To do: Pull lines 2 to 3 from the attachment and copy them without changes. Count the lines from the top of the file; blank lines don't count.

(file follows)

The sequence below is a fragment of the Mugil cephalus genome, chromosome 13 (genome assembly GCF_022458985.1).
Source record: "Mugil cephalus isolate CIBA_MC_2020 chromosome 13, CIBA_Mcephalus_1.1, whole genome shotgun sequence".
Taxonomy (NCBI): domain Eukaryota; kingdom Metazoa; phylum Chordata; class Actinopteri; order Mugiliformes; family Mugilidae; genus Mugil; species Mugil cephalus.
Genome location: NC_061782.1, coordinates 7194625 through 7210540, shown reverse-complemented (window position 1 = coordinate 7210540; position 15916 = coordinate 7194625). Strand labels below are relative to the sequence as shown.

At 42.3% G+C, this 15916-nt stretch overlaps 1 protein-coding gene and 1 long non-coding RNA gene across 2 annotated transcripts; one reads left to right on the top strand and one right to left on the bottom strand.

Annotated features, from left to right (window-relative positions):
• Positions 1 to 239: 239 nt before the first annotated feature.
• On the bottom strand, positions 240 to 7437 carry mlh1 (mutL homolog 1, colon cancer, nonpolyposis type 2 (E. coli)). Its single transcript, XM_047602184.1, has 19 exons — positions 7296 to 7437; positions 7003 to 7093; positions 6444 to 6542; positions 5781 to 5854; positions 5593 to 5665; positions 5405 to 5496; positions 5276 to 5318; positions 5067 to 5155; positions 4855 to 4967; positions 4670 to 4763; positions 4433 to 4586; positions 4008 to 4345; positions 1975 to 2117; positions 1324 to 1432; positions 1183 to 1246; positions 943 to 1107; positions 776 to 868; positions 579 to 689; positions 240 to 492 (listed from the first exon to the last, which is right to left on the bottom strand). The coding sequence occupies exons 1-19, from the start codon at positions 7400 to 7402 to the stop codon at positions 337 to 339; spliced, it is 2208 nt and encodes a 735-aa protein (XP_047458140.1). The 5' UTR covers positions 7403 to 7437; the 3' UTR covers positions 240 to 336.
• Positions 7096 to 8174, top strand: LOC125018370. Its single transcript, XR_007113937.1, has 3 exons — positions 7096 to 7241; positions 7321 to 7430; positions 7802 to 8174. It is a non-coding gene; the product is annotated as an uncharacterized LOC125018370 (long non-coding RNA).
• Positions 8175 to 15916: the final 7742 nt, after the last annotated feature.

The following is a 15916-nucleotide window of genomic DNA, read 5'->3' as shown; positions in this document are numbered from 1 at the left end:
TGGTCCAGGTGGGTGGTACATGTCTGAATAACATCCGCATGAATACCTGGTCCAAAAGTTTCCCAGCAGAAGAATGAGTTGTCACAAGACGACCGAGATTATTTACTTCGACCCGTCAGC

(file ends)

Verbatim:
Source record: "Mugil cephalus isolate CIBA_MC_2020 chromosome 13, CIBA_Mcephalus_1.1, whole genome shotgun sequence".
Taxonomy (NCBI): domain Eukaryota; kingdom Metazoa; phylum Chordata; class Actinopteri; order Mugiliformes; family Mugilidae; genus Mugil; species Mugil cephalus.